When something stressful happens, your body triggers a chain reaction of roughly 1,400 biochemical changes. This physical response is damaged both your physical well-being and your job performance.
To control your body’s physical reaction to stress, use the “Freeze-Frame” technique – a 5-step process for lowering your body’s stress response within a minute or two. You can do it at your desk.
The Freeze – Frame Tactics
Using Freeze – Frame can reverse the unhealthy effect that stress has on your body, mind, mood, and overall effectiveness and productivity.
Step 1: Recognize and disengage
Acknowledge the physical signs of your stress, such as a headache or a knot in your stomach. Think of the moment the physical reaction began. Perhaps it was when you were talking to a frustrating colleague or working on a particularly challenging project.
Once you recognize how you feel and why, push a mental “Pause” button—freeze the irritation and try to actively disengage. This might sound difficult, but the ability to switch mental focus is something you practice all the time—like when your mind jumps from listening to a presentation to focusing on an email.
The mental ‘pause’ button just like your muscle, it will be better and stronger if used continuously. It just takes some practice.
Step 2: Breathe through your heart
After freezing (pause) the stressful moment, switch your focus to the area around your heart. Breathe in for five seconds. As you do so, imagine your heart filling with air. Then exhale for five seconds. Research has shown that you can produce a physiological change in your body by focusing intently on a specific part of your body.
By focusing on your heart and breathing through it, you begin letting go of negative emotions – and the physical reactions – that the stressor aroused in you.
Step 3: Invoke a positive feeling
Focus on things, people, places, or times that make you happy and relaxed. Research shows that positive feelings have a powerful physiological effect. The act of remembering happy experiences allows your brain and body to replicate and relive the positive emotions.
By practicing steps 1-3 alone over time, you can expect to feel physical benefits such as lowered blood pressure and better sleep.
Just like how Peterpan practice how to fly!
Step 4: Consider better alternatives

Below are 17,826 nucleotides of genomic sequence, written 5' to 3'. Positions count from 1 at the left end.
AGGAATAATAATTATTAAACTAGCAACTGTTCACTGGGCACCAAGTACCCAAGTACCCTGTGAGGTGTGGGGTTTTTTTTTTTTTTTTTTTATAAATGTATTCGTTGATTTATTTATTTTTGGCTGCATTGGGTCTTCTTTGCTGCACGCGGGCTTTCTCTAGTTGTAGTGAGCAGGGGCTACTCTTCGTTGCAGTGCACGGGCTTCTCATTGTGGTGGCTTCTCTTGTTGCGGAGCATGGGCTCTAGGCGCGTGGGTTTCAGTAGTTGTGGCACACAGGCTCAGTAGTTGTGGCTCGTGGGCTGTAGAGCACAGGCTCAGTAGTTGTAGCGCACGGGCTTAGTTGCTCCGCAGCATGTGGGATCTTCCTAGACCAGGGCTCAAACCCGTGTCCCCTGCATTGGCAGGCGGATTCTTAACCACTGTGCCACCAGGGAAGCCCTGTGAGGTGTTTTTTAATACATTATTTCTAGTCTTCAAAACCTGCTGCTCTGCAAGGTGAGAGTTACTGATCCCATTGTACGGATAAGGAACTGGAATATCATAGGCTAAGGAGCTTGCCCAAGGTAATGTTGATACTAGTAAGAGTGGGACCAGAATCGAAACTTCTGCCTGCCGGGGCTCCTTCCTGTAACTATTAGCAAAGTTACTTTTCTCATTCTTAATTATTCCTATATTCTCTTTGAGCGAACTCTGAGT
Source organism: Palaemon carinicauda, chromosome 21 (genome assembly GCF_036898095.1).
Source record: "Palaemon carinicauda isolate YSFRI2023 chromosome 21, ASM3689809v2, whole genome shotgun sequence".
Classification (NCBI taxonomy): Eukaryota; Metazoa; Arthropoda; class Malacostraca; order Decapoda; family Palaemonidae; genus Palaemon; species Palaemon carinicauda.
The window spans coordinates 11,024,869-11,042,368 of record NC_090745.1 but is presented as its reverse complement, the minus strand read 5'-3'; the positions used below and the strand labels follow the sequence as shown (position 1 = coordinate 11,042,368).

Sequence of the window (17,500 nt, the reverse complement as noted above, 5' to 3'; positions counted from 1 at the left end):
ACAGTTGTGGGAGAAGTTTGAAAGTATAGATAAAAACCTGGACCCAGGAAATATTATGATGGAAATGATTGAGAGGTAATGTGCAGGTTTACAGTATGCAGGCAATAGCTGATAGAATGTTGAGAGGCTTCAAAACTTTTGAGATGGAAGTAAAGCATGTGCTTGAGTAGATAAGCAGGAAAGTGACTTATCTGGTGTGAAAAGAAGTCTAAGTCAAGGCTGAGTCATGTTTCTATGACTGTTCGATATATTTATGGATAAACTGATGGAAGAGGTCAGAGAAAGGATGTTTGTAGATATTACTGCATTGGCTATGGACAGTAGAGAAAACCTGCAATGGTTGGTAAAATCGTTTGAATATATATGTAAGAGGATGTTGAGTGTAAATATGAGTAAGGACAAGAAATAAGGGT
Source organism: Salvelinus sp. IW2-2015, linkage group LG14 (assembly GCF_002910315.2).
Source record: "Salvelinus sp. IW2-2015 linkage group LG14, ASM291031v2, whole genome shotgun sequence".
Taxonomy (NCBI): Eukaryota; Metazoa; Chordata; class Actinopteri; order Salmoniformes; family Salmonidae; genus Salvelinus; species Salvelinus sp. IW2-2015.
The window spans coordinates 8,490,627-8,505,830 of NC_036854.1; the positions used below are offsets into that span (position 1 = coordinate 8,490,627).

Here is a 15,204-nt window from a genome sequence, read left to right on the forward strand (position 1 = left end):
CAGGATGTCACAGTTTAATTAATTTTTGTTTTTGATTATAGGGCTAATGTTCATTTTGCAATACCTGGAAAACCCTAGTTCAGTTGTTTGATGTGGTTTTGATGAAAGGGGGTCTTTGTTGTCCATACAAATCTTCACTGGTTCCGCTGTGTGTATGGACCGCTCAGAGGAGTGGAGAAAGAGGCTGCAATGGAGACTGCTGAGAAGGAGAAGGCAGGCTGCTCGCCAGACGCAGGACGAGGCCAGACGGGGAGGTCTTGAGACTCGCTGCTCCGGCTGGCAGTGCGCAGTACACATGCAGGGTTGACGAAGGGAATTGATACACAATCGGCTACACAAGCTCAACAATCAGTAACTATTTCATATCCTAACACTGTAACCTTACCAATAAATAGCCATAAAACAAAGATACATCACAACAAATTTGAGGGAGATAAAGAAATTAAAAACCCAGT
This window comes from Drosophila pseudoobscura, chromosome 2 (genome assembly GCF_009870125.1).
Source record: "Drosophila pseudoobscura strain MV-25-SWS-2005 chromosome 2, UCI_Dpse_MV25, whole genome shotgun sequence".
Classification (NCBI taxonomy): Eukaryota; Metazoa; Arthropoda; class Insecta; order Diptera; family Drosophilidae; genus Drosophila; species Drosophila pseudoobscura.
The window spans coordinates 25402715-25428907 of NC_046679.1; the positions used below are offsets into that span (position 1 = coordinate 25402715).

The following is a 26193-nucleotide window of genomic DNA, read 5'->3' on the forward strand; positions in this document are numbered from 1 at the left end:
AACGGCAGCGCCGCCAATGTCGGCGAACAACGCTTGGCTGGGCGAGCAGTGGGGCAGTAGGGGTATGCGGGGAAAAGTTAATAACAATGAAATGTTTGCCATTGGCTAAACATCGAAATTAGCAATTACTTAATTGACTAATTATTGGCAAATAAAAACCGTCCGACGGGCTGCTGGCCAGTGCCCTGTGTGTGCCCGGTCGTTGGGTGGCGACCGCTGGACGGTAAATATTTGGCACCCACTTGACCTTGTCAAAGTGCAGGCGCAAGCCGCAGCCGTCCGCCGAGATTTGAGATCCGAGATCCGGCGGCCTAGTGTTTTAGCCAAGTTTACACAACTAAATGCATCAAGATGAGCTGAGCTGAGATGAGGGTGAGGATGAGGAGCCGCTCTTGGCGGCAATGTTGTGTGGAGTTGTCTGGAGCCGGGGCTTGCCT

At this point, your body will begin to regain emotional and physical balance. You’ll find that your mind is increasingly lucid and you’ll be able to take a more objective approach in dealing with your stressor.
Move past the feeling of stress and irritation. Ask yourself, “What could I do right now to reduce my stress?” By asking yourself this question in a calmer state, you engage your problem – solving abilities, rather than reactively and emotionally forcing a solution.
Step 5: Note the perspective change
Reflect on the way you feel – both physically and emotionally. Note any positive change in perspective or feeling and acknowledge the progress you’ve made.
- Talk to someone you trust about your stress. For example, you have a bad week when everything seems to go wrong—your car breaks down, your budget request is denied—you feel tense and frustrated and begin to wonder what new catastrophe awaits. That’s when venting can help. Just talking out loud about your concerns can help to sort them out and clarify where your concerns may be valid and where you may be distorting the problem. * Be sure to vent to a neutral party who will listen and sympathize, not someone who will brush aside your issues. Tell the person you are venting, not asking them for solutions. The purpose of venting is to clear your mind and give you the mental space to return to the problem with renewed energy.
- Use humor.Laughing can melt away tension and reframe negative thoughts into something more positive. Step back from the strain of work and try to find the humor in your day. Talk to your colleagues about a sporting event, listen to a funny podcast, or read your favorite blog.
- Take a break.Our bodies and minds need time-outs from work. Breaks during your workday contribute to optimal productivity. When you feel tension rising and focus falling, take a break. Take a walk around the building, get a coffee, or visit with a colleague. Pay attention and learn what’s working and what’s not. Taking time out to restore and rejuvenate yourself results in better performance. After a meaningful break, you return to work with stronger and more focused energy.
You can also try these tactics when dealing with immediate, inhibitive stress.